Jonathan Wald was already planning to return to producing TV news when Hurricane Katrina hit last year. The storm just sped up his timetable. The Emmy-winning former NBC News producer had been developing an evening-news program for CNBC for a December launch. But with the waters rising in New Orleans on Aug. 31, CNBC President Mark Hoffman phoned Wald on Long Island, N.Y., where he was vacationing with his family. Could he have a newscast ready by 7 p.m.?
Wald drove to CNBC’s New Jersey studios and went live that night with Hurricane Katrina: Crisis and Recovery.
“It felt great to be wanted to produce something,” says Wald, 40, who served as executive producer for NBC Nightly News and Today.
Over the next several weeks, Wald eased the show from Katrina coverage into its current form, On the Money. A daily look at the business dimension of popular culture, the show brought viewers back to CNBC’s flagging primetime. Now, as senior VP of business news, he is working to reinvigorate daily programming and refocus the way the network covers the world of business.
Carrying Brokaw’s Bags
Wald—whose father, Richard, was a president of NBC News and a senior VP for ABC News—started as a desk assistant at NBC News in 1983, while attending Columbia University. His first assignment: helping Tom Brokaw carry his luggage.
“I always felt I had to work extra hard,” Wald says. “Once I got my foot in the door, it was up to me to stay there.”
He soon began contributing copy for NBC’s pre-dawn News at Sunrise, and after graduating in 1987, he landed at WBZ, then Boston’s NBC station.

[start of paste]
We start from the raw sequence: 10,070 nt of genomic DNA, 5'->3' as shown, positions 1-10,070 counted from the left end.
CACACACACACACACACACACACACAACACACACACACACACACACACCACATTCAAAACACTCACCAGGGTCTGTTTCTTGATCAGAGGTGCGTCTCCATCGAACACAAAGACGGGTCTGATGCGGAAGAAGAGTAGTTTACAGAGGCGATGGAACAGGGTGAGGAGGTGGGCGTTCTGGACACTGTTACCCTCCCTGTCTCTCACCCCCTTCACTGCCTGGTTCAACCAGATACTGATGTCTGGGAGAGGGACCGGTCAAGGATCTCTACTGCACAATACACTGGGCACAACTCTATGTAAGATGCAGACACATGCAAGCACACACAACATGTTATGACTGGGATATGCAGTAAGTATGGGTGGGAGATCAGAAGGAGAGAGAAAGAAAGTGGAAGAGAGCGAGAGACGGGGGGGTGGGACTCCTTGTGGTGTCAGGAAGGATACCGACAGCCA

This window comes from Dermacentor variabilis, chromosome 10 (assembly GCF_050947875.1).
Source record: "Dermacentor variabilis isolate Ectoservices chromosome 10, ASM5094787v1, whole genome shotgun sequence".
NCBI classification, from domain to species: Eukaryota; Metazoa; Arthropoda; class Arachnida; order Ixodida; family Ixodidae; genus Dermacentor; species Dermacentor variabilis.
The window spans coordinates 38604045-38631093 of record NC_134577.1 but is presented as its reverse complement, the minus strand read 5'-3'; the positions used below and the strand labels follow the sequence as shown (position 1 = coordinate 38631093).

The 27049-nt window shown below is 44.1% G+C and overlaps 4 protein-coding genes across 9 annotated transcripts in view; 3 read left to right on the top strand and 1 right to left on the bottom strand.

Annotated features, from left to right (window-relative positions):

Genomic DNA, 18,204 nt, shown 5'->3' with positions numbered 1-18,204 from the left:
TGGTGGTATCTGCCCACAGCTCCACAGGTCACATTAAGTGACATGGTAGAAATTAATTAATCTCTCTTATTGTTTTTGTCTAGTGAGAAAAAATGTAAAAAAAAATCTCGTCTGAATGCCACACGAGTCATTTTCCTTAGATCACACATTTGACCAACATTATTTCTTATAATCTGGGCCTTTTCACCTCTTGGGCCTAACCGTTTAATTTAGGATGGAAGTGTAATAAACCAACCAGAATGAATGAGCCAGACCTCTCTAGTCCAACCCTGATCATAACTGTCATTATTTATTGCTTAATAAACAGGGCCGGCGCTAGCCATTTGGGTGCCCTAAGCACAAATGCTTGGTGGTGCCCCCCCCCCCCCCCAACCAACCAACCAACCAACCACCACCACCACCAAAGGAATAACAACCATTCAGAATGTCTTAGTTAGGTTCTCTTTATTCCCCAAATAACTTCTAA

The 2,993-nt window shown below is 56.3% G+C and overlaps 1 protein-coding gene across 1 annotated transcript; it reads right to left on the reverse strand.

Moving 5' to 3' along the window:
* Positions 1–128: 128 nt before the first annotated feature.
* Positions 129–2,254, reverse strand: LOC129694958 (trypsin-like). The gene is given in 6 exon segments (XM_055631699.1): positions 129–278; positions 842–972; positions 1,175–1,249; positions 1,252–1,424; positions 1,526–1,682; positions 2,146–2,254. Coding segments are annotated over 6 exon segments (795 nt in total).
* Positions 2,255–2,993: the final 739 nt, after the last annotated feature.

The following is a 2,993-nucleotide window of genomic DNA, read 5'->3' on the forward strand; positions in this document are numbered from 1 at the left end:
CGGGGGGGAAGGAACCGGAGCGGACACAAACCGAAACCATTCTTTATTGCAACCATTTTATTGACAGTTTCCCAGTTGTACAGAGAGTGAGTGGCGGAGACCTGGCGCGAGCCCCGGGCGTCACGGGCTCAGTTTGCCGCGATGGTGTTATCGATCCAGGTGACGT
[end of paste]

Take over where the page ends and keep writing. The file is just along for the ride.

Wald cycled through every production job at WBZ, at one point creating a 7:30 p.m. news roundup during the 1991 Gulf War. For the series finale of Cheers, he broadcast the 11 p.m. news from the Bull & Finch pub, the model for the bar in the NBC sitcom.
Wald returned to NBC News in 1993 as a producer for Brian Williams, then a national correspondent, and, over the next several years, rose to senior broadcast producer for Nightly News as it cemented its ratings dominance.
In August 2000, Wald was named executive producer of Nightly News, a job he held less than a year before he was tapped to succeed Jeff Zucker at Today. Although the program held its morning lead during his stewardship, aggressively covering the 9/11 attacks, Wald left 16 months later amid reports of clashes with hosts Katie Couric and Matt Lauer.
Given the current intensity of the morning competition, he figures he got off easy: “Those jobs, by definition, are meat grinders.”
Still under contract with NBC, Wald began consulting on programming for its cable cousin, CNBC. He helped develop the hit Mad Money, with manic investment guru Jim Cramer, and began working with Hoffman to shore up a primetime schedule that was recovering from failed shows hosted by Dennis Miller and John McEnroe. With On the Money on track to increase the 7 p.m. audience by 32%, Wald assumed his new role in June.
While CNBC’s audience is still off its peak of 343,000 daily viewers in 2000, it has grown 26% in the past year, to an average 211,000. (The network still takes in $250 million in profit.) And Wald believes that CNBC has only sharpened its ability to zero in on the business implications of the news at large.
“Ultimately, it’s aimed at helping the audience make wealth, protect their wealth and understand business,” he says. “It’s like industrial-strength personal finance.”
Another “money” show is in the works—Fast Money, a look at the daily market by four traders—as well as a relaunch of CNBC.com by year’s end.
As for the much-rumored prospect of a competing cable business channel from Fox News Chairman—and onetime CNBC President—Roger Ailes, Wald is unruffled. “It’s not going to change what we do,” he says. “We try to outdo ourselves every day.”
Says Hoffman, “He’s a news guy, and he’s a programmer, and he’s hungry to be in on the action. He jumped right in, and he hasn’t stopped since.”
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